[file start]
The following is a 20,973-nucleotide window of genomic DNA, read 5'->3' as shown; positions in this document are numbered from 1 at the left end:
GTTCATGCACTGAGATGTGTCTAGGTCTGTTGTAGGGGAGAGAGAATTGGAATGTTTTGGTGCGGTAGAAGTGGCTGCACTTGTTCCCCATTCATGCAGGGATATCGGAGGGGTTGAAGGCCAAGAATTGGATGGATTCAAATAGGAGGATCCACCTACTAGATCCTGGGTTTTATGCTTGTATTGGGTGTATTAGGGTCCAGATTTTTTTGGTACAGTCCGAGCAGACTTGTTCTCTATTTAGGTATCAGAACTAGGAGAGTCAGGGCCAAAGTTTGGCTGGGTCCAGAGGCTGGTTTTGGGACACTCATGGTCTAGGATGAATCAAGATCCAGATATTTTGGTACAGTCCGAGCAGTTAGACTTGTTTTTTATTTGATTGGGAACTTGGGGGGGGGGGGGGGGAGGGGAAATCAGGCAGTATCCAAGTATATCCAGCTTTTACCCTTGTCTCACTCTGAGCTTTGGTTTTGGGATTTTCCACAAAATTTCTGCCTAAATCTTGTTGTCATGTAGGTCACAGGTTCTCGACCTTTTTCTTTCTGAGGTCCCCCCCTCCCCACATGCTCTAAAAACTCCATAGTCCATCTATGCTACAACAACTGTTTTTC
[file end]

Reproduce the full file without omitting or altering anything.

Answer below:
The following is a 20,973-nucleotide window of genomic DNA, read 5'->3' as shown; positions in this document are numbered from 1 at the left end:
GTTCATGCACTGAGATGTGTCTAGGTCTGTTGTAGGGGAGAGAGAATTGGAATGTTTTGGTGCGGTAGAAGTGGCTGCACTTGTTCCCCATTCATGCAGGGATATCGGAGGGGTTGAAGGCCAAGAATTGGATGGATTCAAATAGGAGGATCCACCTACTAGATCCTGGGTTTTATGCTTGTATTGGGTGTATTAGGGTCCAGATTTTTTTGGTACAGTCCGAGCAGACTTGTTCTCTATTTAGGTATCAGAACTAGGAGAGTCAGGGCCAAAGTTTGGCTGGGTCCAGAGGCTGGTTTTGGGACACTCATGGTCTAGGATGAATCAAGATCCAGATATTTTGGTACAGTCCGAGCAGTTAGACTTGTTTTTTATTTGATTGGGAACTTGGGGGGGGGGGGGGGGAGGGGAAATCAGGCAGTATCCAAGTATATCCAGCTTTTACCCTTGTCTCACTCTGAGCTTTGGTTTTGGGATTTTCCACAAAATTTCTGCCTAAATCTTGTTGTCATGTAGGTCACAGGTTCTCGACCTTTTTCTTTCTGAGGTCCCCCCCTCCCCACATGCTCTAAAAACTCCATAGTCCATCTATGCTACAACAACTGTTTTTC